The next question is how to ensure that the internal power consumption Puse for any part of the chip will remain very low so that no hot spots occur where the temperature rises locally (with the leakage spiral as a consequence).
According to the present invention, a run-time “module” assignment strategy is provided to the different components on the die which monitors the temperature and/or ageing, and based on that assigns the next processing task to the appropriate processing unit that has enough “temperature and/or ageing slack” (and corresponding leakage power consumption Pleak) and that is suited to execute that task with an acceptable internal power consumption Puse. But trade-offs are possible here because the best-suited unit (with the lowest cost, e.g. internal power consumption Puse) will not necessarily be the one that has a good, i.e. low, leakage power consumption Pleak. So a global assignment problem has to be solved at run-time. Obviously, that is in general impossible, but thanks to the design-time/run-time Pareto approach according to the present invention a practically implementable solution can be found. Indeed, this approach imposes that at design-time the different internal power consumption values Puse and temperature or ageing-dependent power consumption values Pleak for that task have already been precalculated on all the “suitable” units. Furthermore, also the consequence on the performance, e.g. execution time (to still meet overall timing constraints), is prestored in the Pareto curves for the task. So the run-time Pareto-based performance/cost controller in the TCM stage should then “just” be extended to also add the temperature and/or ageing information so that a “global” assignment can be done where also the leakage power is included in the optimization.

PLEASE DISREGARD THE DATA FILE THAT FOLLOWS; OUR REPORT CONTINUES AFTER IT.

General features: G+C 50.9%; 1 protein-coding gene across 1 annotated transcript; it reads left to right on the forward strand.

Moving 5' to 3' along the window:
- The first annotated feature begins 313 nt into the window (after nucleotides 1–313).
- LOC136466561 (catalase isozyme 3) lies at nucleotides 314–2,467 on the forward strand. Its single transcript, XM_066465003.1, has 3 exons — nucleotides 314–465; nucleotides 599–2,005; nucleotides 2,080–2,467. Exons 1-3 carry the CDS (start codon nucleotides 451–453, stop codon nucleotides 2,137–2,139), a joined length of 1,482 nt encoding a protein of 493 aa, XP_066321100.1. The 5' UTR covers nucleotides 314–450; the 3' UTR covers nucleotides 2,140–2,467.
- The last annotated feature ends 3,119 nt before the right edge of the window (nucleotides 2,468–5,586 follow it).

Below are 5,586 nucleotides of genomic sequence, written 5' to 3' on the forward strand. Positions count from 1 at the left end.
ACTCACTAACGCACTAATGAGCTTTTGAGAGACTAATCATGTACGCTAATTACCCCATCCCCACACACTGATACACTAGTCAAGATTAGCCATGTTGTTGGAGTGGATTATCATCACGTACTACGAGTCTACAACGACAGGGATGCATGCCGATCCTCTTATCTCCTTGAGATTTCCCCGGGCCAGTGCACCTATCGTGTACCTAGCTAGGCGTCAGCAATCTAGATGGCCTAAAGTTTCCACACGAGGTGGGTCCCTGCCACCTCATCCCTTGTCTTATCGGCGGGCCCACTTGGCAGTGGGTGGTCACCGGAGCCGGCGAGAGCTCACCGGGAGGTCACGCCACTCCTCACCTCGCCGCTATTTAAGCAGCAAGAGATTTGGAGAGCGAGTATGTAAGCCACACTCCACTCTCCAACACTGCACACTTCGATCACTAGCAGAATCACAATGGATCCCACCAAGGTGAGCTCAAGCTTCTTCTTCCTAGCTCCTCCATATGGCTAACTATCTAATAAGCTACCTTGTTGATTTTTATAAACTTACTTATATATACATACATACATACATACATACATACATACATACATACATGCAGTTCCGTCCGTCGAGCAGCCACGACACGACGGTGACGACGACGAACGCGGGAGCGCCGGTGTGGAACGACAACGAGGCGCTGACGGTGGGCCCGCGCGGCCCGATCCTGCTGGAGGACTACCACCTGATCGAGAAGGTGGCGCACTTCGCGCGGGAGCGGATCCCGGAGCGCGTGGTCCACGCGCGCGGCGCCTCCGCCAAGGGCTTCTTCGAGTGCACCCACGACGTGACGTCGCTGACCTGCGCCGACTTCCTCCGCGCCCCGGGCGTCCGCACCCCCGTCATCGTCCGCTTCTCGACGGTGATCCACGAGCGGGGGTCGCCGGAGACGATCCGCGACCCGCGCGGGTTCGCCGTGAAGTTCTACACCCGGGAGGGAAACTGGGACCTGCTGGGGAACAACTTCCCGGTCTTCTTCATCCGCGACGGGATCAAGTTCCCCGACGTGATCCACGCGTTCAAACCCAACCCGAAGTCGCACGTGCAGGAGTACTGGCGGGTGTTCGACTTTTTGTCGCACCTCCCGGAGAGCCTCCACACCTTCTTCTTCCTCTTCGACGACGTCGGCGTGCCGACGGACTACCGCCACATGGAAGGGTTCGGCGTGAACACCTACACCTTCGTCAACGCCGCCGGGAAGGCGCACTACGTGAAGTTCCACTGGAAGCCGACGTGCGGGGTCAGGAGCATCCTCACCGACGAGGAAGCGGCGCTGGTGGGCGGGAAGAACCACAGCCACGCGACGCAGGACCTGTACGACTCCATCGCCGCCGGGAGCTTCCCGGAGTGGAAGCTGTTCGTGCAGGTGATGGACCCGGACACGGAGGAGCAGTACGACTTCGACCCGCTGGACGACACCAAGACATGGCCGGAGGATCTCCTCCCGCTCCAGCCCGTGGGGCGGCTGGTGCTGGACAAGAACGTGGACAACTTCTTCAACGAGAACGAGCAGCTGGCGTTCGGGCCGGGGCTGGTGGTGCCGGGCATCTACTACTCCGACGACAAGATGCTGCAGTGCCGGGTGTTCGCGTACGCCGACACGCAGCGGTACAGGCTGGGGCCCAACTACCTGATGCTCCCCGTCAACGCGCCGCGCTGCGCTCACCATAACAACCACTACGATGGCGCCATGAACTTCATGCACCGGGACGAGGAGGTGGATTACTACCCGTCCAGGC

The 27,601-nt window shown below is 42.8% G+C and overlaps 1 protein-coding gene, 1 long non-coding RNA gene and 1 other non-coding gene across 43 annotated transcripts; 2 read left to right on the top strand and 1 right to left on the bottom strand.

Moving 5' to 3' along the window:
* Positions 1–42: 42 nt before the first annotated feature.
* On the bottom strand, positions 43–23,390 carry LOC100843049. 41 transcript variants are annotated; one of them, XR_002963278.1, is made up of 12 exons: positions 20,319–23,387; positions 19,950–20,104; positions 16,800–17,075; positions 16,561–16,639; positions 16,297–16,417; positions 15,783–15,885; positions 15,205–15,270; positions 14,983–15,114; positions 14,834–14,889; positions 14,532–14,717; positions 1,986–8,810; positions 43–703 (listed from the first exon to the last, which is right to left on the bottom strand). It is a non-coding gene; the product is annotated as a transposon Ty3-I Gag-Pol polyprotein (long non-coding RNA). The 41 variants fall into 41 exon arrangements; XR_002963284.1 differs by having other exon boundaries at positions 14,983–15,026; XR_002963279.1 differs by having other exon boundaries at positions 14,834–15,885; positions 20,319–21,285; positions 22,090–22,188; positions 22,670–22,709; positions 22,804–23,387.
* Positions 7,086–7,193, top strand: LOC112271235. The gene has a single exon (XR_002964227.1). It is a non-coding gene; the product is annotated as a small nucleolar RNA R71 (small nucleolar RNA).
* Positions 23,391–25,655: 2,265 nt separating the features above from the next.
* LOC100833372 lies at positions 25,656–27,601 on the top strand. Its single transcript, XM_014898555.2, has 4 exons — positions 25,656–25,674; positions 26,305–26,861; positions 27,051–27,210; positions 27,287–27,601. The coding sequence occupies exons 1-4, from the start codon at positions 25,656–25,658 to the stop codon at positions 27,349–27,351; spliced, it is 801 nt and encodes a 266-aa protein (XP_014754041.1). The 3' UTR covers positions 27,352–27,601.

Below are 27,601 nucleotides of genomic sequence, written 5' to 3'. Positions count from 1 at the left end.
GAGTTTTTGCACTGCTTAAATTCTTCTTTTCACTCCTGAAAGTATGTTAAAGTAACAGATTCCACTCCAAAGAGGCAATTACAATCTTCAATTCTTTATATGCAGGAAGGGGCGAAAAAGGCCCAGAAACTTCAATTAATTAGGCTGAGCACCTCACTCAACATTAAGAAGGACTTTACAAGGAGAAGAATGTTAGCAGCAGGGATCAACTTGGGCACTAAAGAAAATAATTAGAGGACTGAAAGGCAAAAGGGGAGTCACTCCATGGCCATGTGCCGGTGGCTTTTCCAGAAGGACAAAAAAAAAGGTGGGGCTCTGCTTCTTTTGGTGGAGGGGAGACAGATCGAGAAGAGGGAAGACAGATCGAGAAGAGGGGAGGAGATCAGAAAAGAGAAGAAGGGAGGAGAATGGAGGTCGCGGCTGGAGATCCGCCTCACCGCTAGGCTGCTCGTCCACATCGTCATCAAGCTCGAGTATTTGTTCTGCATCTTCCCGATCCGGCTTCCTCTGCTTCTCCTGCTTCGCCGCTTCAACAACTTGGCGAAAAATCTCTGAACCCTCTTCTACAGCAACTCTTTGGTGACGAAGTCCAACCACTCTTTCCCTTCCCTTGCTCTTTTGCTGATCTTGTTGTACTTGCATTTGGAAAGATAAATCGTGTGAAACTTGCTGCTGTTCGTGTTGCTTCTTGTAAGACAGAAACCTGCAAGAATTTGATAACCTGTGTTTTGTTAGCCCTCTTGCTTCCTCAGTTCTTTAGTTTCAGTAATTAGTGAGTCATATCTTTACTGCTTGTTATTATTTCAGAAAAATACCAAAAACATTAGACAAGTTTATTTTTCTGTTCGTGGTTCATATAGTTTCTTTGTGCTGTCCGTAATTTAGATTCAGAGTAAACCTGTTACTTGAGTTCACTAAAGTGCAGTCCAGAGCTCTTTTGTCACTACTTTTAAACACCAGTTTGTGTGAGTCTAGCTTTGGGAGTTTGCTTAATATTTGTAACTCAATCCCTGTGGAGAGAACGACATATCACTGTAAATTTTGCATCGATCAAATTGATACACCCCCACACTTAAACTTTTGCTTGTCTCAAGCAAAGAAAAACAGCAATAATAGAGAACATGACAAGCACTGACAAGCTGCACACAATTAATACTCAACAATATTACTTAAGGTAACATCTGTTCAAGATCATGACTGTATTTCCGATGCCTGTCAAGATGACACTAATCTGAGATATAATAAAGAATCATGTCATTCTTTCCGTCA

The approach of the present invention is thus to explicitly exploit a variation in system-level mapping to increase the overall cost/performance efficiency of a system.
A difference between the method of the present invention compared to existing approaches is that the existing prior art methods try to monitor the situation and then “calibrate” a specific parameter. But in the end only one “working point” or “operating point” is present in the implementation for a given functionality. So no “control knobs” (control switches or functions) are present to select different mappings at run-time for a given application over a large set of heterogeneous components. The mapping is fixed fully at design-time. Moreover, the functional and performance requirements are both used to select the “working” designs/chips from the faulty ones. So these two key requirements are not clearly separated in terms of the test process.
An example is shown in
When a third task, task 3, now enters the system and it has to be mapped on the same platform resources, sufficient time has to be created for it. If the working points, e.g. Pareto points, (mappings) of the already running tasks task 1 and task 2 cannot be changed, a very energy-costly overall solution is obtained, as indicated in
However, if the working point, e.g. Pareto point, for any of task 1 or task 2 can be changed, e.g. the working point for task 2 can be changed, then sufficient slack is created for task 3 to select a much less energy costly point (see
When dealing with performance/cost issues, e.g. timing/cost issues, it is assumed that a large performance range, e.g. a large timing range, is available in the trade-off curve, e.g. Pareto curve (as illustrated in
As can be seen from